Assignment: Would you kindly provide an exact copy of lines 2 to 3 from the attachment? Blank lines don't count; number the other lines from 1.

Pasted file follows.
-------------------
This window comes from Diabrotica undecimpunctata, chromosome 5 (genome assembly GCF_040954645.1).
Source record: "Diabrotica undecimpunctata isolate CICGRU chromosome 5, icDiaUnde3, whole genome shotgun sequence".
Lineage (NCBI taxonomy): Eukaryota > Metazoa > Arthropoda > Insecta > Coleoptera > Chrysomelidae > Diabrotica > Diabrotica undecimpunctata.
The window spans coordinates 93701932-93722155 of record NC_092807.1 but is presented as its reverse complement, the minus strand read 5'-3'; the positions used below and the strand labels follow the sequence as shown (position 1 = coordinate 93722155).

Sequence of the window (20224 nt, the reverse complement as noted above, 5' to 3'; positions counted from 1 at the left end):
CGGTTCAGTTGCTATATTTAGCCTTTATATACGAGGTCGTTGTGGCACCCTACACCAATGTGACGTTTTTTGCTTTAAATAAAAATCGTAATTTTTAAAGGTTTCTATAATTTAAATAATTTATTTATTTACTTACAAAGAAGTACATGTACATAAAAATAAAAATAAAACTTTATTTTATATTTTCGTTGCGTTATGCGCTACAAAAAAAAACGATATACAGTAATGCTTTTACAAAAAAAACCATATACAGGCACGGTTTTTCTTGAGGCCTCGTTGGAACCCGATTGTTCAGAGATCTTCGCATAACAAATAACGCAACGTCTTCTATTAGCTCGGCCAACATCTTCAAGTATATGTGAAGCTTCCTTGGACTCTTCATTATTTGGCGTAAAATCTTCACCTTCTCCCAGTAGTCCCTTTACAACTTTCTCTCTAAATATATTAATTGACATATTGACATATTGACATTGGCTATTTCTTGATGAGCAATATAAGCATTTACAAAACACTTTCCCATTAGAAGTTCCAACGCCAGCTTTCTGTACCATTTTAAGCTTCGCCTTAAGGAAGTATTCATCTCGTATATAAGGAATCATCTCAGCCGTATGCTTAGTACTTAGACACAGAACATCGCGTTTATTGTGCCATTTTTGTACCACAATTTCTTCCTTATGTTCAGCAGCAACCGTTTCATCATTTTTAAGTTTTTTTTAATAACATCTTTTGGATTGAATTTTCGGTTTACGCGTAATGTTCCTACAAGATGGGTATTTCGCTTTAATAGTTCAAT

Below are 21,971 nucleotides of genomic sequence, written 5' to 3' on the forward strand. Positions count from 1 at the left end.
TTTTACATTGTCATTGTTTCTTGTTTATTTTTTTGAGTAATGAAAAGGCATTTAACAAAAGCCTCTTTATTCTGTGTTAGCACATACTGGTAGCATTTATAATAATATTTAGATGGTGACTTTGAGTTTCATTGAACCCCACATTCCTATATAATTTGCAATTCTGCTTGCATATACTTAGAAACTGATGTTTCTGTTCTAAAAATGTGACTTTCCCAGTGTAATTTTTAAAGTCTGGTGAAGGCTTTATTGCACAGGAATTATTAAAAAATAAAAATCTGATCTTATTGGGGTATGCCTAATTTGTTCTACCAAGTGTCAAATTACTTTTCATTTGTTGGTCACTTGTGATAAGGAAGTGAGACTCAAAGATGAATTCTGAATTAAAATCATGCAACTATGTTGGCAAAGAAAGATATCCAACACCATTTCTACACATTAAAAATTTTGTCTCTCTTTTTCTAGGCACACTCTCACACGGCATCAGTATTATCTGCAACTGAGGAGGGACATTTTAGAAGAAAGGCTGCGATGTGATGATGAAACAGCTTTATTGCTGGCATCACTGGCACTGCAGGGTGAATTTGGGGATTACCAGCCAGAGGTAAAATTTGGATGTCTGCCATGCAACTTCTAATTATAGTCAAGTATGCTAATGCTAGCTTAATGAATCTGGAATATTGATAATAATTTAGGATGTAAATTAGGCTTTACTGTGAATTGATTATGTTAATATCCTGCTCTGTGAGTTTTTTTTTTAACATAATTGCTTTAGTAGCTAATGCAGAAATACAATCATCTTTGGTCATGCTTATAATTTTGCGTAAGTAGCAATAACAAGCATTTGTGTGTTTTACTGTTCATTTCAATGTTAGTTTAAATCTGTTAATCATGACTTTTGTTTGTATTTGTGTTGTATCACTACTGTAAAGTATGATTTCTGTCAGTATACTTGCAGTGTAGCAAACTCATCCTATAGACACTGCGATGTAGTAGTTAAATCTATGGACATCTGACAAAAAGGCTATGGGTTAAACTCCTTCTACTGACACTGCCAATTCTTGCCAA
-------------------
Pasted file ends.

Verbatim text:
Source record: "Diabrotica undecimpunctata isolate CICGRU chromosome 5, icDiaUnde3, whole genome shotgun sequence".
Lineage (NCBI taxonomy): Eukaryota > Metazoa > Arthropoda > Insecta > Coleoptera > Chrysomelidae > Diabrotica > Diabrotica undecimpunctata.